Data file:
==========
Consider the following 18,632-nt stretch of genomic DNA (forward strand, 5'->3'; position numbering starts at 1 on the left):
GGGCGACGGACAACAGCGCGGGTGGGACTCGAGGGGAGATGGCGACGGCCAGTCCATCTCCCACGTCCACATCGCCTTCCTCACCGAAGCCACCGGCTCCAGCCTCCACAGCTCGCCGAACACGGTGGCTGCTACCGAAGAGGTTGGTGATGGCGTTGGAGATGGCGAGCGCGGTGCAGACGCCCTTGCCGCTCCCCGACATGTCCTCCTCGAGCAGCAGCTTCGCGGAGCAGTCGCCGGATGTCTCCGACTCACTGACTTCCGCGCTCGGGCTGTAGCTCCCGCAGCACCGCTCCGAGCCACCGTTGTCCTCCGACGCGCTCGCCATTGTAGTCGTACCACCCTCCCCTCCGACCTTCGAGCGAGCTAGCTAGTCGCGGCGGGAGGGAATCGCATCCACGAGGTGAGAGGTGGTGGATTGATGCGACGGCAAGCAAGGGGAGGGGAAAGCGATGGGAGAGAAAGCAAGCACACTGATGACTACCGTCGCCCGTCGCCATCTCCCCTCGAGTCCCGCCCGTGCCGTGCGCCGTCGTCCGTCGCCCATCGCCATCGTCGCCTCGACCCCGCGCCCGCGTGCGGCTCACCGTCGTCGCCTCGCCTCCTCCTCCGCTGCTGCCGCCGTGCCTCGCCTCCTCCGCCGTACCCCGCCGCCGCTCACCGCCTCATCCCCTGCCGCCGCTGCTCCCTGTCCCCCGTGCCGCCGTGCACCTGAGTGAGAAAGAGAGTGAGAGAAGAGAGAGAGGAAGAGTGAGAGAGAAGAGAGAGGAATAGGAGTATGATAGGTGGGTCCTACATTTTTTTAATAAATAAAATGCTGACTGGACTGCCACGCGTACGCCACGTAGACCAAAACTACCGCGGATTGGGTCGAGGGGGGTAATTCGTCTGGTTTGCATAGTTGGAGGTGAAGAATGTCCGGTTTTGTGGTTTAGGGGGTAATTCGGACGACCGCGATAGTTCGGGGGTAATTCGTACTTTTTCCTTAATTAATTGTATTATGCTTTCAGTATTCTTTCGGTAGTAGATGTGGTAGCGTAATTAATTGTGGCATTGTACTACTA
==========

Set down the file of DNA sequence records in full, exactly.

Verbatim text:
Consider the following 18,632-nt stretch of genomic DNA (forward strand, 5'->3'; position numbering starts at 1 on the left):
GGGCGACGGACAACAGCGCGGGTGGGACTCGAGGGGAGATGGCGACGGCCAGTCCATCTCCCACGTCCACATCGCCTTCCTCACCGAAGCCACCGGCTCCAGCCTCCACAGCTCGCCGAACACGGTGGCTGCTACCGAAGAGGTTGGTGATGGCGTTGGAGATGGCGAGCGCGGTGCAGACGCCCTTGCCGCTCCCCGACATGTCCTCCTCGAGCAGCAGCTTCGCGGAGCAGTCGCCGGATGTCTCCGACTCACTGACTTCCGCGCTCGGGCTGTAGCTCCCGCAGCACCGCTCCGAGCCACCGTTGTCCTCCGACGCGCTCGCCATTGTAGTCGTACCACCCTCCCCTCCGACCTTCGAGCGAGCTAGCTAGTCGCGGCGGGAGGGAATCGCATCCACGAGGTGAGAGGTGGTGGATTGATGCGACGGCAAGCAAGGGGAGGGGAAAGCGATGGGAGAGAAAGCAAGCACACTGATGACTACCGTCGCCCGTCGCCATCTCCCCTCGAGTCCCGCCCGTGCCGTGCGCCGTCGTCCGTCGCCCATCGCCATCGTCGCCTCGACCCCGCGCCCGCGTGCGGCTCACCGTCGTCGCCTCGCCTCCTCCTCCGCTGCTGCCGCCGTGCCTCGCCTCCTCCGCCGTACCCCGCCGCCGCTCACCGCCTCATCCCCTGCCGCCGCTGCTCCCTGTCCCCCGTGCCGCCGTGCACCTGAGTGAGAAAGAGAGTGAGAGAAGAGAGAGAGGAAGAGTGAGAGAGAAGAGAGAGGAATAGGAGTATGATAGGTGGGTCCTACATTTTTTTAATAAATAAAATGCTGACTGGACTGCCACGCGTACGCCACGTAGACCAAAACTACCGCGGATTGGGTCGAGGGGGGTAATTCGTCTGGTTTGCATAGTTGGAGGTGAAGAATGTCCGGTTTTGTGGTTTAGGGGGTAATTCGGACGACCGCGATAGTTCGGGGGTAATTCGTACTTTTTCCTTAATTAATTGTATTATGCTTTCAGTATTCTTTCGGTAGTAGATGTGGTAGCGTAATTAATTGTGGCATTGTACTACTA